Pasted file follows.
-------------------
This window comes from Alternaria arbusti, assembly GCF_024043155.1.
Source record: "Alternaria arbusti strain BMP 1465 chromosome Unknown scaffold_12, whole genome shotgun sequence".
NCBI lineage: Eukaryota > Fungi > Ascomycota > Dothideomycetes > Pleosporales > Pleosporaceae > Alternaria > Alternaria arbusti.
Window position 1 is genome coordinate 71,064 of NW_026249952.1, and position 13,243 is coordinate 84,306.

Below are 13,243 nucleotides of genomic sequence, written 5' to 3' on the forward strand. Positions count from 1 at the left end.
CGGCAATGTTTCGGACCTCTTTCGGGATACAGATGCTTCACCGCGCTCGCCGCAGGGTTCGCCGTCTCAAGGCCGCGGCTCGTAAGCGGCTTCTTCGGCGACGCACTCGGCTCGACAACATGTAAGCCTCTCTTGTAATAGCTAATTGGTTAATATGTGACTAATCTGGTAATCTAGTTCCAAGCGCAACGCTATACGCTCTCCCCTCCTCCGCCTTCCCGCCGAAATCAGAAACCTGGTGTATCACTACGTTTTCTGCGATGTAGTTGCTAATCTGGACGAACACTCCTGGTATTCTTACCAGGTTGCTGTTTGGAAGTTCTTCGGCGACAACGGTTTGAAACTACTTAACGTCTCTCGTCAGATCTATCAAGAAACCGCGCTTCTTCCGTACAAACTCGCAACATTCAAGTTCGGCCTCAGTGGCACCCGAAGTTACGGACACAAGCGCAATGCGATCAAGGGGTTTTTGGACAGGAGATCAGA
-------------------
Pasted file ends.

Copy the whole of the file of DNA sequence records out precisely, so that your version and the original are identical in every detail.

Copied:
This window comes from Alternaria arbusti, assembly GCF_024043155.1.
Source record: "Alternaria arbusti strain BMP 1465 chromosome Unknown scaffold_12, whole genome shotgun sequence".
NCBI lineage: Eukaryota > Fungi > Ascomycota > Dothideomycetes > Pleosporales > Pleosporaceae > Alternaria > Alternaria arbusti.
Window position 1 is genome coordinate 71,064 of NW_026249952.1, and position 13,243 is coordinate 84,306.

Below are 13,243 nucleotides of genomic sequence, written 5' to 3' on the forward strand. Positions count from 1 at the left end.
CGGCAATGTTTCGGACCTCTTTCGGGATACAGATGCTTCACCGCGCTCGCCGCAGGGTTCGCCGTCTCAAGGCCGCGGCTCGTAAGCGGCTTCTTCGGCGACGCACTCGGCTCGACAACATGTAAGCCTCTCTTGTAATAGCTAATTGGTTAATATGTGACTAATCTGGTAATCTAGTTCCAAGCGCAACGCTATACGCTCTCCCCTCCTCCGCCTTCCCGCCGAAATCAGAAACCTGGTGTATCACTACGTTTTCTGCGATGTAGTTGCTAATCTGGACGAACACTCCTGGTATTCTTACCAGGTTGCTGTTTGGAAGTTCTTCGGCGACAACGGTTTGAAACTACTTAACGTCTCTCGTCAGATCTATCAAGAAACCGCGCTTCTTCCGTACAAACTCGCAACATTCAAGTTCGGCCTCAGTGGCACCCGAAGTTACGGACACAAGCGCAATGCGATCAAGGGGTTTTTGGACAGGAGATCAGA